reply to post by smithjustinb
True math is logarithmic. Everything else is a human lexicographic abstraction. Counting is a learned faculty, like saying the alphabet. But you do
not need to know the sequence of numbers to be able to use math (i.e., navigate the geometry and physics that surround you all day long) just as you
do not need to know the alphabet (i.e., to be literate in an abstract system of symbols to represent speech) in order to speak.
Math as we know it seems to overlay the "real math". There is an interesting discussion about this on Radio Lab (one of those shows that is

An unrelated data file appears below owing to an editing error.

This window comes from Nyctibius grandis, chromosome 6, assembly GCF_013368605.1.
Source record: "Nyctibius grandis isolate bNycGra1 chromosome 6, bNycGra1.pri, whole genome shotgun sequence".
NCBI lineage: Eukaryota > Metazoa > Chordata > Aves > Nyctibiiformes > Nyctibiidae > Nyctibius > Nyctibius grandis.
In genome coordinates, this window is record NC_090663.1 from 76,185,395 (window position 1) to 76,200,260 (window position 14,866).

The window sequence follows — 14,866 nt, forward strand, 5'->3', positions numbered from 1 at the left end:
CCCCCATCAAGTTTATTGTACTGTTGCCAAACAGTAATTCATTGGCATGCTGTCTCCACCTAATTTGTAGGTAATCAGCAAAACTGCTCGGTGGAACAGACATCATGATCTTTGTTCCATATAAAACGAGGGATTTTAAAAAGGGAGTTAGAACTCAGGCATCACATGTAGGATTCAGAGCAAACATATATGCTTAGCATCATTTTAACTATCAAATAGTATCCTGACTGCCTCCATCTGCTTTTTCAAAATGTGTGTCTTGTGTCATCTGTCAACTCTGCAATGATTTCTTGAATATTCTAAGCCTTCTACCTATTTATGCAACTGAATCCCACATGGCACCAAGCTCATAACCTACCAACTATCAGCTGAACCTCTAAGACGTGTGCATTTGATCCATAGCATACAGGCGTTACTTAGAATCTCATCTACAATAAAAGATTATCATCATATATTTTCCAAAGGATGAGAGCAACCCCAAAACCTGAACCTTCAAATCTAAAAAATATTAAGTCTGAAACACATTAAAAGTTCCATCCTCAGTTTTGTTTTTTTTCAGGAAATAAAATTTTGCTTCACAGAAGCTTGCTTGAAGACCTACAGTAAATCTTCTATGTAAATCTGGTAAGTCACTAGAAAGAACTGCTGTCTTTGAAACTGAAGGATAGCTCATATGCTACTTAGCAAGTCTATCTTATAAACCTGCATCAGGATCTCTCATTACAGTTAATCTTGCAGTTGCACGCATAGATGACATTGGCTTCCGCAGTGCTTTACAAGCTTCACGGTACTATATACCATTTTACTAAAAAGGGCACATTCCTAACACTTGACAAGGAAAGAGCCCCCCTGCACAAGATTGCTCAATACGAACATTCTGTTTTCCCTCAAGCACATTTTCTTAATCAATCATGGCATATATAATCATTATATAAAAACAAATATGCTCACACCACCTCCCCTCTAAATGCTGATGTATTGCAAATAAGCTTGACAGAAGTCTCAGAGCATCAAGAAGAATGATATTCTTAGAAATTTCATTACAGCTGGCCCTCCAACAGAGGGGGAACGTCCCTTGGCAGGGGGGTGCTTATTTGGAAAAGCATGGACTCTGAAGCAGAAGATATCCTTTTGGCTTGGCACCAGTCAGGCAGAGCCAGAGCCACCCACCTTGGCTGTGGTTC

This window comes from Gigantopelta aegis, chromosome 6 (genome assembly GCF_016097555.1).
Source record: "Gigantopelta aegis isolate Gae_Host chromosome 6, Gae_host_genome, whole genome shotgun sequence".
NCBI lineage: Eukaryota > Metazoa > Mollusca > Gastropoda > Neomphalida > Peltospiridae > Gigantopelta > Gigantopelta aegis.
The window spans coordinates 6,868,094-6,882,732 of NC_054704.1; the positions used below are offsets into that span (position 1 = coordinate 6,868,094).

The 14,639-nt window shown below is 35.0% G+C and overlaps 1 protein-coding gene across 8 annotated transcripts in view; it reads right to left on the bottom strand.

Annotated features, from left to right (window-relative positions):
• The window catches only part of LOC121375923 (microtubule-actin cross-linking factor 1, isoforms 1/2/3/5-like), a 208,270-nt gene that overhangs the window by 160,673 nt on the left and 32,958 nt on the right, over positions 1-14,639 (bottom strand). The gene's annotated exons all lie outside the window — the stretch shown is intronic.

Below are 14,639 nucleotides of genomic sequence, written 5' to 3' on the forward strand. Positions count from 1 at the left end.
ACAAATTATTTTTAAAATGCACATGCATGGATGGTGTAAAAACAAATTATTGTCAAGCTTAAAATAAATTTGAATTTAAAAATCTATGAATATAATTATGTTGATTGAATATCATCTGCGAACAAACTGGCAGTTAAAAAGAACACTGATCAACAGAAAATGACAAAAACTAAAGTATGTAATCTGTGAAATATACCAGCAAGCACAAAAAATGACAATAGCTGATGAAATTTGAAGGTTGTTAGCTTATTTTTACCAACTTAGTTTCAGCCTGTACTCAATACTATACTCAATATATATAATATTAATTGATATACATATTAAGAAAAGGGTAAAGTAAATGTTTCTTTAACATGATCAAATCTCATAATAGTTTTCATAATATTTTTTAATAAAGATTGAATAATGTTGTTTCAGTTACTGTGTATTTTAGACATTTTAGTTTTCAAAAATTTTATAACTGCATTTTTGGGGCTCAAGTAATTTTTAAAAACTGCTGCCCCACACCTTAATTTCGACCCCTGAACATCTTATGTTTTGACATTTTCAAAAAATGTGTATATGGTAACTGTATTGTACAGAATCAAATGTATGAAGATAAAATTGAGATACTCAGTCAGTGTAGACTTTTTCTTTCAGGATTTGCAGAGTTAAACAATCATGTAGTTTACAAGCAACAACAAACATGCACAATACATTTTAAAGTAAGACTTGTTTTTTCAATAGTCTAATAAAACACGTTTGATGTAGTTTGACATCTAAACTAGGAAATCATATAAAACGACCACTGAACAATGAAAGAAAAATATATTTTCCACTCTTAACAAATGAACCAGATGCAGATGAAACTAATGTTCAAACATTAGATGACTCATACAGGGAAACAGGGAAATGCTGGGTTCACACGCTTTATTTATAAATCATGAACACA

contracted out to NPR). You can listen to it here
...the whole show is interesting, but I particularly
found the part about Amazonian tribes and young children to be the most interesting concept here. I've done cognitive linguistic research into the
concept of numbering and plurals and the findings are pretty interesting. Many pre-literate tribes tend to not have 1, 2, 3, 4, etc., but rather none,
1, 1-ish, a bunch....no more precise than that.